The Green Team subdivides its work into four project categories: Land, Air, Sea and Mind. This framework ensures that the company addresses all aspects of sustainability in its constant quest for improvement. The evaluators also were impressed that the categories described their purpose and impact more explicitly than the word “sustainability” does.

Onward

As the administrator of the Governor’s Sustainability Award, ISTC staff is keenly aware of sustainababble and excited to help more organizations pursue true sustainability. Sustainability award and certification programs, including ours, must practice continuous improvement by employing meaningful terms and greater rigor in our evaluations. In the fight against sustainababble, we must choose our weapons and words wisely.

Climate change has been a constant reality for many Filipinos, with impacts ranging from extreme weather events to periodic droughts and food scarcity. The most affected populations are coastal residents and rural communities that lack proper disaster preparedness.

Tacloban City after Typhoon Haiyan. Credit: The Guardian

According to the Center for Global Development, the Philippines is the world’s fourth most vulnerable country to the direct impacts of extreme weather events. Averaging 20 tropical cyclones a year, it may be the world’s most storm-exposed nation. Last November, Supertyphoon Haiyan, the most intense tropical cyclone ever recorded, claimed more than 10,000 lives, affected over 9 million people, and left over 600,000 Filipinos homeless. With both the oceans and the atmosphere warming, there is broad scientific consensus that typhoons are now increasing in strength.

Like most developing countries, the Philippines plays a minor role in global carbon emissions yet suffers an inordinately higher cost. With over a third of its population living in poverty, the country emits just 0.9 metric tons of carbon per capita, compared to the United States’ 17.6 metric tons. “We lose 5% of our economy every year to storms,” observes Philippine Climate Change Commissioner Naderev Sano. The reconstruction costs of Haiyan alone are estimated at $5.8 billion.

As the Philippines embarks on a long road to recovery, sustainability is key for post-Haiyan rebuilding. “We must build back better and more resilient communities,” says Senator Loren Legarda, chair of the Philippines’ Senate Committee on Climate Change, who was named a Regional Champion by the United Nations Office for Disaster Risk Reduction. “We must prevent disasters and be prepared for the next natural hazards. This disaster also tells us about the urgent need to save and care for our environment.”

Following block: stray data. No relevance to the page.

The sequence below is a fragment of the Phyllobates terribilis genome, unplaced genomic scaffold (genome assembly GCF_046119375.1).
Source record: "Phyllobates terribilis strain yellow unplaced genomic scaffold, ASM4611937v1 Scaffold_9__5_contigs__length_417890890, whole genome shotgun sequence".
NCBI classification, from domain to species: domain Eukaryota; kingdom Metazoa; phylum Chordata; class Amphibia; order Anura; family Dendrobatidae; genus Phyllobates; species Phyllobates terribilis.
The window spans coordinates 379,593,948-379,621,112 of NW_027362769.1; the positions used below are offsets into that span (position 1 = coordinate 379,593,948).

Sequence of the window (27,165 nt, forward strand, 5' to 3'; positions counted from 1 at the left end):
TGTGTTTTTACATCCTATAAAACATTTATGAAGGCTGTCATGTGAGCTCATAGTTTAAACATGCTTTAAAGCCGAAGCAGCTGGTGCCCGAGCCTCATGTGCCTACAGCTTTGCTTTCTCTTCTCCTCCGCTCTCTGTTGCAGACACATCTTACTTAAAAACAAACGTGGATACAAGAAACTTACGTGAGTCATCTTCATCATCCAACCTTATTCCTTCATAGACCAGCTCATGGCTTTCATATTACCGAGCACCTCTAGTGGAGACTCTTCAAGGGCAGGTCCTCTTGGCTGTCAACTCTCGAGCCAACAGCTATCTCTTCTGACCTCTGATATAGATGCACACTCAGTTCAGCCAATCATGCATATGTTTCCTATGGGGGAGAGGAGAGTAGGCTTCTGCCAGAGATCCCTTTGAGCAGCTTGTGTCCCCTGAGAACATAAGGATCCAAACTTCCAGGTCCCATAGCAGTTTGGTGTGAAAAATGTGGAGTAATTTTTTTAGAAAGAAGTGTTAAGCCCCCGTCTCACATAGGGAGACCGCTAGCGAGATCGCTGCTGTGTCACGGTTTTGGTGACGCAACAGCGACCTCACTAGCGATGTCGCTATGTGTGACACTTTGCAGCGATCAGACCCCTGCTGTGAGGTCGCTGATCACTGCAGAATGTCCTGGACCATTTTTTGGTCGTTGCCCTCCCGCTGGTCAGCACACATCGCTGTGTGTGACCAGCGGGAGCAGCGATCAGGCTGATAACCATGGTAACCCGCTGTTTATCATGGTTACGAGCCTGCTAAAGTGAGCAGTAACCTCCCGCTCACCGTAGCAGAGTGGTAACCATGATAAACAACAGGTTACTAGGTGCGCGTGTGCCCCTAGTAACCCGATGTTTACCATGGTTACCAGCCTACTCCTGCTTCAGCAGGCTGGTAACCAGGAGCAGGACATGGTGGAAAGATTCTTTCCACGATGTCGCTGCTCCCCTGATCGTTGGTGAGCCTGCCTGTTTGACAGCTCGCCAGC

Bangui Wind Farm. Credit: Erik De Castro/Reuters

It is widely argued that taking early action against climate change through mitigation efforts outweigh the costs and economic impacts of inaction. In the Philippines, transitioning to a low-carbon economy has many challenges, but it also offers strong prospects for growth and development. The country has tremendous mitigation opportunities and is graced with significant renewable energy resources. According to the Philippine Department of Energy, renewable energy already provides 40 percent of the country’s primary energy requirements, and much of its potential has yet to be tapped.

To achieve an environmentally secure future, the Philippines must not only rebuild more sustainably but also create a sustainable pathway for future development. With one of the most progressive energy laws in Asia, the country has committed to a renewable energy target of 50 percent by 2030 under its Renewable Energy Act.

In 2013, the Office of the President’s Climate Change Commission (CCC), the primary executive office working on climate change, began a partnership with the Worldwatch Institute to lay groundwork for a Sustainable Energy Roadmap for the

Senator Heherson Alvarez from the Climate Change Commision meets with Esperanza Garcia to discuss creating a Philippinies Sustainable Energy Roadmap and communication project with Worldwatch.